Teaching Comparative Government and Politics

Thursday, March 13, 2014

Chairman Xi?

For the past decade, power struggles and/or consensus among the top party leaders in China have meant that the Party and the country were run by a committee. President Xi Jinping appears to be a leader more like Deng Xiaoping. How did Chinese politics work during that rise?

China's Xi Jinping: What has he achieved in his first year?
Before Xi Jinping came to power, some questioned whether he would be able to rule effectively. At the time, the Communist Party appeared to be paralysed by infighting.

But that did not hinder Xi Jinping. He seized his position at the top of China's ruling Communist Party with gusto.

In a year, the confident Mr Xi has made remarkable strides. He is sitting at the forefront of the country's most ambitious economic and social reform plan in decades.

China also has a new vision in the form of Mr Xi's "China dream", the idea that Chinese citizens can attain national glory if they work as a collective…
Xi in the middle of the standing standing committee

Arguably, the president's first order of business has been to consolidate his own power.

For the past two decades, China has been run as a collective by a team of men sitting on the state's elite Politburo Standing Committee. Now, few doubt that Xi Jinping has elevated himself above the shoulders of his colleagues, like China's early leaders Mao Zedong and Deng Xiaoping.

When the government unveiled its much-anticipated reforms in November, Chinese Premier Li Keqiang was expected play a key role in the plan's formulation. China's premier customarily handles domestic matters - economic policy in particular.

Instead, Xi Jinping's name appeared frequently throughout the reform blueprint.

Notably, Mr Xi appointed himself to major new committees guiding national security and the country's restructuring process. Two weeks ago, it was announced that the president would also head a third group overseeing China's internet sector…

Xi Jinping benefits from the fact that he is surrounded by colleagues from the same political faction within the Communist Party.

"Xi Jinping holds the majority of the top leadership, the Politburo Standing Committee," explains Cheng Li. Only Premier Li Keqiang belongs to a different political faction, as a protégé of former President Hu Jintao.

"The six versus one ratio majority really consolidated his power and allowed him to do what he wants."

Dangers lie within Mr Xi's decision to stand alone at the top of the party.

"He's taking a risk by weakening Li Keqiang's role," says David Zweig, professor of social science at Hong Kong University of Science and Technology. "There's nowhere to shuffle the blame."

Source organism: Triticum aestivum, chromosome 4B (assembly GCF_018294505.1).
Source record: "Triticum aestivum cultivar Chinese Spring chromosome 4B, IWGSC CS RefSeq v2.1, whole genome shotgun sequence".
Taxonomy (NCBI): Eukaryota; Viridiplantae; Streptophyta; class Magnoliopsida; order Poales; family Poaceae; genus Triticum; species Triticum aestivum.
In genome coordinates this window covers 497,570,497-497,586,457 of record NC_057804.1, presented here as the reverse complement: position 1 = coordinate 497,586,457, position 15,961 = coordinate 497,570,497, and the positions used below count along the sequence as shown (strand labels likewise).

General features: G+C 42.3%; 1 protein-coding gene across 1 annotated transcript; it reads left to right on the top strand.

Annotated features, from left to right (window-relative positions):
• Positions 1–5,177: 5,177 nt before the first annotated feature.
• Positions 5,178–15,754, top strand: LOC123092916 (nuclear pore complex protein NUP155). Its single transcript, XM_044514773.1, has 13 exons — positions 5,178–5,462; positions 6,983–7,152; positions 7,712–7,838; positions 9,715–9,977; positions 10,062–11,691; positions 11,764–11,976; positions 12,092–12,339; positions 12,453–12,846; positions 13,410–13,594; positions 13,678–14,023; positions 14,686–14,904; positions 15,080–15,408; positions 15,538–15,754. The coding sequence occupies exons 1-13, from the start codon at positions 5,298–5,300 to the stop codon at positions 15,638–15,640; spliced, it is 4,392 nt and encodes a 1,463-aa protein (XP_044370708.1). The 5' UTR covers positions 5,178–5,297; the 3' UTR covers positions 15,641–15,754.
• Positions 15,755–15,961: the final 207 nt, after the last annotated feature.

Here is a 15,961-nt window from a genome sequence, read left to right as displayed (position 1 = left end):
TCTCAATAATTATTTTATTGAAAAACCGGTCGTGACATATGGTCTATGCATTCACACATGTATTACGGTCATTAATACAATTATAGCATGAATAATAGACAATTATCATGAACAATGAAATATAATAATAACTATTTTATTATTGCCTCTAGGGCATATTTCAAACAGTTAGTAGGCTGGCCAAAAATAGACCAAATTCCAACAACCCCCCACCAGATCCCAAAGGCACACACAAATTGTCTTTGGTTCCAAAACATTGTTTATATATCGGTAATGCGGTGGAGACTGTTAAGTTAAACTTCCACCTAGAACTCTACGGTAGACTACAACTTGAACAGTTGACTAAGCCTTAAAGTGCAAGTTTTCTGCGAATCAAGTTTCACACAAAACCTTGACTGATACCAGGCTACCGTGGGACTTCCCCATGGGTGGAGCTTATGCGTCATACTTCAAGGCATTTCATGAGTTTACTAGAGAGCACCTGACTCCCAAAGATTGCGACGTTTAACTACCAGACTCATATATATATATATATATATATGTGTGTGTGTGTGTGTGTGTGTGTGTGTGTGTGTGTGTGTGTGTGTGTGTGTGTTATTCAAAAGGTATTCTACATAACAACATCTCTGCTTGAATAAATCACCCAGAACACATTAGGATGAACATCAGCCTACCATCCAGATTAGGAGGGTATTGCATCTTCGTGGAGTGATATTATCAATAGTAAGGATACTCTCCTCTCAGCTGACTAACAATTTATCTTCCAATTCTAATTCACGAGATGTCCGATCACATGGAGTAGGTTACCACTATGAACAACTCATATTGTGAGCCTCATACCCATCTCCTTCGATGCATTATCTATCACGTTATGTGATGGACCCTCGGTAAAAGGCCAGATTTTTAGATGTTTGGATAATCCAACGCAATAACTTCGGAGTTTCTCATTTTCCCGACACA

If that concern worries Xi Jinping, it has not stopped him from executing a rigorous anti-corruption campaign aimed at his government colleagues…

A fear of political instability is pushing forward the Communist Party clean-up. Xi Jinping has worked to boost his own power, but he is also striving to safeguard the party's future…

Xi Jinping's fear of instability in China also explains his intolerance of political opposition. Before he came to power, many Chinese liberals hoped he would tolerate more open debate and greater freedom of expression.

Instead, the opposite appears to be true…

The speed at which Xi Jinping accumulated power and the ease at which he uses it can be traced to his political pedigree, Cheng Li explains. The president is a "princeling", the son of one of the Communist Party's founding members.

"A princeling has a sense of ownership of the country," Mr Cheng says of Mr Xi and his closest allies. "Both Hu Jintao and Wen Jiabao, the leaders who led China for the past 10 years, came from humble family backgrounds."

They were seen as managers, but the "owners" of the system find it easier to fix some of the country's problems, Mr Cheng believes…

Last week, China's distant second in command, Premier Li Keqiang, opened this year's parliamentary session with a two-hour speech outlining the government's work…

But few will doubt that the person behind the scenes is Xi Jinping. In just over a year, he has reshaped China's political structure, bringing it back to its early Communist roots. Once again, one man sits at the top.

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